The African Development Bank (AfDB) will focus in coming years on tackling Africa's chronic power shortages to try to unlock its economic potential and end its vulnerability to fluctuations in commodity prices, its new president said.
Though it boasts nearly a billion people, sub-Saharan Africa consumes about as much power as Spain, with less than five percent that number, due to poor generating capacity and limited transmission networks. Two-thirds of Africans have no access to electricity.
The lack of reliable power grids is a major obstacle to industrialising the continent's economies at a time when Africa hopes to make a transition from commodities producer to a manufacturing hub and challenge Asia where labour costs are rising.
According to the International Energy Agency, Africa requires an additional $450 billion in power sector investment to halve blackouts and achieve electricity access for all in urban areas by 2040.
As of 2013, the bank - founded in 1964 and funded by African nations and shareholder countries outside the continent - had lent a total of 67.22 billion Units of Account or about $94 billion.
"Africa could easily be growing at double-digit GDP rates if we solve this problem of energy," said Akinwumi Adesina, a former Nigerian agriculture minister, who was sworn in as the AfDB's eighth president on Tuesday.
"Energy poverty on the continent has to be solved as a matter of urgency, as a matter of scale. This is going to be my most important priority," he told Reuters in an interview last week.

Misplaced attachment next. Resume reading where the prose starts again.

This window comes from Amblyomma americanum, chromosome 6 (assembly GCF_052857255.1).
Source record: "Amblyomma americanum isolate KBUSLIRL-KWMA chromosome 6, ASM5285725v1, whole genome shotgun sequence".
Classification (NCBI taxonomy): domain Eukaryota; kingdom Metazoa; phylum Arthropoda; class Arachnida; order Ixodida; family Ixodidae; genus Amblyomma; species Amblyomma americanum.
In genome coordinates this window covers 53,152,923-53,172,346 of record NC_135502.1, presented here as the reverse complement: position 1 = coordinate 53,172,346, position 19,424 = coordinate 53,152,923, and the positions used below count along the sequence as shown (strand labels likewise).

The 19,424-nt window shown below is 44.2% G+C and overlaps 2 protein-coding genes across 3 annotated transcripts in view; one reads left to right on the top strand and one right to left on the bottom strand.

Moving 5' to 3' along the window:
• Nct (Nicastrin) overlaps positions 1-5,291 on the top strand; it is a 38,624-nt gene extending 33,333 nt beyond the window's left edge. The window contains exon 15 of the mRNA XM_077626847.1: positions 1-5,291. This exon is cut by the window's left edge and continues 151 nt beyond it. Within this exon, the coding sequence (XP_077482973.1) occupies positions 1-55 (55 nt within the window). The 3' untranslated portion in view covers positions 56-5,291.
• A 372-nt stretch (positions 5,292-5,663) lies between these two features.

A development economist with a doctorate from Purdue University in the United States, the 55-year-old was elected in May to head the Ivory Coast-based institution for a five-year term.
"Africa has to industrialise," he said. "We have to add value ... so that (Africa) does not expose itself to the continued volatility ... of global prices for commodities."
Africa needs to mimic China and other Asian countries' use of an abundant supply of cheap labour to take advantage of globalisation and attract investment, Adesina said. And as wages rise in China and elsewhere in Asia, Africa can offer a competitive edge with its cheaper workforce.
Wages in China have increased by over 10 percent annually over the past decade, according to China's National Bureau of Statistics.
"There's a lot of opportunity in Africa today to take advantage of these wage differentials, especially in terms of light manufacturing, textiles, footwear and others," he said.